What is a PTAC?

PTAC (Packaged Terminal Air Conditioner) is a standalone AC/heater that is installed through a wall. PTAC units are self-contained, meaning they do not rely on ducts to operate. This makes them a great option for those who want to heat or cool a single room versus an entire home or building.

What is a VTAC?

VTAC (Vertical Terminal Air Conditioner) is a vertical heating and cooling unit that is usually installed in a space hidden from view, such as a closet up against an outside wall. A VTAC can control the temperature of a single room or multiple rooms in a building.

PTAC vs VTAC: What’s the Difference?

While both VTAC and PTAC units are commonly used in similar settings — hotels, motels, assisted living facilities, etc. — there are quite a few differences between the two.

Firstly, PTAC units are installed into a wall via a wall sleeve so that they can be easily accessed and operated from the room. VTAC units, on the other hand, are installed in a closet or a similar space so that they are hidden from view. They still must go through the wall like a PTAC unit. This makes VTACs an appealing option for those who don’t want their heater/air conditioner in plain sight.

Because PTAC units are installed in a room, users can control the temperature directly on the unit or with a wall thermostat. Since VTAC units are hidden out of view, they can only be controlled via a thermostat. Both wired and wireless thermostats are available for both.

Pros and Cons of PTAC

Benefits of PTAC Units

  • Easy to install – PTAC units are easily installed directly into a wall with a wall sleeve – no ductwork necessary.
  • Inexpensive – PTAC units are fairly cheap to purchase compared to other commercial heating and cooling solutions. This means they can be easily replaced if necessary.

PTAC Drawbacks

  • Loud – Unfortunately, PTAC units aren’t the quietest heating and cooling options. Pay attention to factors such as Sound Transmission Class (STC) and decibel ratings to compare loudness across models.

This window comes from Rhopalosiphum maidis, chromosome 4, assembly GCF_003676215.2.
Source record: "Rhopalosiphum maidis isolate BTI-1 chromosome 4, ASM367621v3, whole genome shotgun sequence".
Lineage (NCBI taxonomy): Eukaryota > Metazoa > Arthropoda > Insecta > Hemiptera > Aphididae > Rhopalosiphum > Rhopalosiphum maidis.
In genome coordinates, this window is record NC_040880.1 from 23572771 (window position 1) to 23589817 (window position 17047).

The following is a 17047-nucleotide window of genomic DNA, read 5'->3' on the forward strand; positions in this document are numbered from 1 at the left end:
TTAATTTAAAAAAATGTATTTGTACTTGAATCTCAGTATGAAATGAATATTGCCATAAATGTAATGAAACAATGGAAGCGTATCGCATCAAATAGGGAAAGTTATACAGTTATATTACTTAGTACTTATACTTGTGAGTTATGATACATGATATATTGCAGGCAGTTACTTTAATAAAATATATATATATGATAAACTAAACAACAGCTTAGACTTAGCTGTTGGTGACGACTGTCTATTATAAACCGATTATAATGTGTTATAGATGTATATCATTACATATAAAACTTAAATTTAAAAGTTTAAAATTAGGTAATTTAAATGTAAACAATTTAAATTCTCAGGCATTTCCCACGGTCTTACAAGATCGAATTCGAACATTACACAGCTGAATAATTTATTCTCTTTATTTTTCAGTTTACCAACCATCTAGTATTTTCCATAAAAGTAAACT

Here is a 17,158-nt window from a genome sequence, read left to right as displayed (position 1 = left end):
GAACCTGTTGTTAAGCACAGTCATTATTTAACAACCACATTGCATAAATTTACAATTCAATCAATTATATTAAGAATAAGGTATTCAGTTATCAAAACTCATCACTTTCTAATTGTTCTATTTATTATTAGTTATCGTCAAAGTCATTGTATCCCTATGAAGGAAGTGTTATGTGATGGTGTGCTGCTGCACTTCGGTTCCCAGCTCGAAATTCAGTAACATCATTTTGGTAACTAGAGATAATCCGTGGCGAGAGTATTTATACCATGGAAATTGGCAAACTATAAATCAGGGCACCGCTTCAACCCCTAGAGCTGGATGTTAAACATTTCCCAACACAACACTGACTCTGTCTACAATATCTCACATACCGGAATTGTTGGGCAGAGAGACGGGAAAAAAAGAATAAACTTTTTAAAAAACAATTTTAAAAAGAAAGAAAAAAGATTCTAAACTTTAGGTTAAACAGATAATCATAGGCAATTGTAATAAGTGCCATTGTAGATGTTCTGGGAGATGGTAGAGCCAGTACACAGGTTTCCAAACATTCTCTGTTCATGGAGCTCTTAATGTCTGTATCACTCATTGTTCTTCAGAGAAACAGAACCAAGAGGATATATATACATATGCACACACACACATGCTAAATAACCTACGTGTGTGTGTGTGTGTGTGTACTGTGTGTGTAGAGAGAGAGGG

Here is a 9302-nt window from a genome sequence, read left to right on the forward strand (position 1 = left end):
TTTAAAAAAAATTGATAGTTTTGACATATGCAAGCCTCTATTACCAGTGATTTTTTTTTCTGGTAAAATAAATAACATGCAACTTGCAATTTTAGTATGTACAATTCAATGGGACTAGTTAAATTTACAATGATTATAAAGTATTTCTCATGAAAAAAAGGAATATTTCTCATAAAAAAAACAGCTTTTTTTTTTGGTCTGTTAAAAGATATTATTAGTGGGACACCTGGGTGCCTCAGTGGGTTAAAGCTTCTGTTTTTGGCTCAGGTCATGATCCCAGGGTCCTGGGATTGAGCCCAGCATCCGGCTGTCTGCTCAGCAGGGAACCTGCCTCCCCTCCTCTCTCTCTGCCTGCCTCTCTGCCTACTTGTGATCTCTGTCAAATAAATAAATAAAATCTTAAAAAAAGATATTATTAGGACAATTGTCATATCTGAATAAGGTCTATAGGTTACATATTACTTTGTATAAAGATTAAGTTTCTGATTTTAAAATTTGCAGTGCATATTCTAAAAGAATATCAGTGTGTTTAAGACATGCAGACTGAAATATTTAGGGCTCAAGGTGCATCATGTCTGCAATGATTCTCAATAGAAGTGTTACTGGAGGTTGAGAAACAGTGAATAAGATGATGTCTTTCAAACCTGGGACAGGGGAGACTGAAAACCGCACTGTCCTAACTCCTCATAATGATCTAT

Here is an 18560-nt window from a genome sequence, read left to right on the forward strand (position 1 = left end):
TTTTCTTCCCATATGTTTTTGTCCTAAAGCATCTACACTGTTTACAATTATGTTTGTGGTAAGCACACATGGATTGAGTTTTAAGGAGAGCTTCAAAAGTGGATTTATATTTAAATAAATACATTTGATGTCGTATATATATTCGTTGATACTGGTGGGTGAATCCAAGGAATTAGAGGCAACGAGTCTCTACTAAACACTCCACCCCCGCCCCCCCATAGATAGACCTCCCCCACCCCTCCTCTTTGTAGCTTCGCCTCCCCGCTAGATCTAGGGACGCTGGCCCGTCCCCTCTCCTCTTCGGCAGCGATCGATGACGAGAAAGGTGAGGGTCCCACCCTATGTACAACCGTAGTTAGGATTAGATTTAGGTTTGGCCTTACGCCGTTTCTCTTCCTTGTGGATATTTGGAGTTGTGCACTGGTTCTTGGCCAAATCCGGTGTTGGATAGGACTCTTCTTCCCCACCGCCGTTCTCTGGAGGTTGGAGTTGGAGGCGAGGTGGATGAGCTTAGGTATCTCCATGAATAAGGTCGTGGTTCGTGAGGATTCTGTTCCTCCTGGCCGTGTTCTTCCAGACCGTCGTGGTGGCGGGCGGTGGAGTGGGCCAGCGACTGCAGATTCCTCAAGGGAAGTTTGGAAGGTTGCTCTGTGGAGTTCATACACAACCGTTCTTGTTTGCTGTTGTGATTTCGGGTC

• One-dimensional – PTAC units can only control a single room, which doesn’t make them practical for an entire building.
To determine the right PTAC capacity, check out our guide on PTAC unit sizing.

Pros and Cons of VPTAC

Benefits of VPTAC Units

  • Versatile – VTAC units can control the temperature of one or multiple rooms.
  • Quiet – Because they’re hidden out of view, VTAC units are ideal for those who want a quiet HVAC solution.
  • Powerful – VTAC units are available in sizes of up to 2 tons for more power.

Disadvantages of VTAC Units

  • Expensive – VTAC units carry a higher price tag than many other HVAC solutions.

PTAC vs VTAC Summary





Service capacity

Noise level



Relatively cheap

Easier to install

Exterior wall

Single room




More Expensive

Requires ductwork

Exterior wall in a dedicated closet

One or multiple spaces


Hidden from view

Our clients often ask, “what is the best heat pump for my condo?” We are restricted by Condo HVAC requirements, space, compatibility, and liability issues in a condo environment. Therefore, we may only have a few choices when selecting the correct replacement heat pump system for your condo.